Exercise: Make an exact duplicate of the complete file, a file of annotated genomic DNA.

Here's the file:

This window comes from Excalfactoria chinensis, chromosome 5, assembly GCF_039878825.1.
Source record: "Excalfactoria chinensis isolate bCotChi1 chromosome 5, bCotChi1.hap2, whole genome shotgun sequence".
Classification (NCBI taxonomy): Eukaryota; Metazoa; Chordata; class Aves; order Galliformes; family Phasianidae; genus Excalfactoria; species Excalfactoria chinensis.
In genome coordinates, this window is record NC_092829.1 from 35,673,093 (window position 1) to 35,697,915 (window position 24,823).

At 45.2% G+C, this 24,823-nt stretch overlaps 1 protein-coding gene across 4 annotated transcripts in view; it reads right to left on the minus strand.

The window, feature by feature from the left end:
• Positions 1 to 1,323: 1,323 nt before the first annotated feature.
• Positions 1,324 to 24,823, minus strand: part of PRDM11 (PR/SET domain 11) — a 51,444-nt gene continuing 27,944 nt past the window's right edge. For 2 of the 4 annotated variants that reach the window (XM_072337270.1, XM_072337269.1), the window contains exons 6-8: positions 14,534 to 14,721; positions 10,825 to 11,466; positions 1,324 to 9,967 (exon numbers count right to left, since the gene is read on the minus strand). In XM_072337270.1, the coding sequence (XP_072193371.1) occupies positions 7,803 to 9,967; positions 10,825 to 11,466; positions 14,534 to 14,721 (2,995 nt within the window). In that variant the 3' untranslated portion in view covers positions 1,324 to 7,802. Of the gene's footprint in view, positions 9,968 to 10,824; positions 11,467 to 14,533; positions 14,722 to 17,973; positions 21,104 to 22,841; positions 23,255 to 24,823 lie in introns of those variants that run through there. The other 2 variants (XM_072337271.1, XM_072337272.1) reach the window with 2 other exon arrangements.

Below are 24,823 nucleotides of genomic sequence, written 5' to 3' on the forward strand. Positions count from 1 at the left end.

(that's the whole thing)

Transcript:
This window comes from Excalfactoria chinensis, chromosome 5, assembly GCF_039878825.1.
Source record: "Excalfactoria chinensis isolate bCotChi1 chromosome 5, bCotChi1.hap2, whole genome shotgun sequence".
Classification (NCBI taxonomy): Eukaryota; Metazoa; Chordata; class Aves; order Galliformes; family Phasianidae; genus Excalfactoria; species Excalfactoria chinensis.
In genome coordinates, this window is record NC_092829.1 from 35,673,093 (window position 1) to 35,697,915 (window position 24,823).

At 45.2% G+C, this 24,823-nt stretch overlaps 1 protein-coding gene across 4 annotated transcripts in view; it reads right to left on the minus strand.

The window, feature by feature from the left end:
• Positions 1 to 1,323: 1,323 nt before the first annotated feature.
• Positions 1,324 to 24,823, minus strand: part of PRDM11 (PR/SET domain 11) — a 51,444-nt gene continuing 27,944 nt past the window's right edge. For 2 of the 4 annotated variants that reach the window (XM_072337270.1, XM_072337269.1), the window contains exons 6-8: positions 14,534 to 14,721; positions 10,825 to 11,466; positions 1,324 to 9,967 (exon numbers count right to left, since the gene is read on the minus strand). In XM_072337270.1, the coding sequence (XP_072193371.1) occupies positions 7,803 to 9,967; positions 10,825 to 11,466; positions 14,534 to 14,721 (2,995 nt within the window). In that variant the 3' untranslated portion in view covers positions 1,324 to 7,802. Of the gene's footprint in view, positions 9,968 to 10,824; positions 11,467 to 14,533; positions 14,722 to 17,973; positions 21,104 to 22,841; positions 23,255 to 24,823 lie in introns of those variants that run through there. The other 2 variants (XM_072337271.1, XM_072337272.1) reach the window with 2 other exon arrangements.

Below are 24,823 nucleotides of genomic sequence, written 5' to 3' on the forward strand. Positions count from 1 at the left end.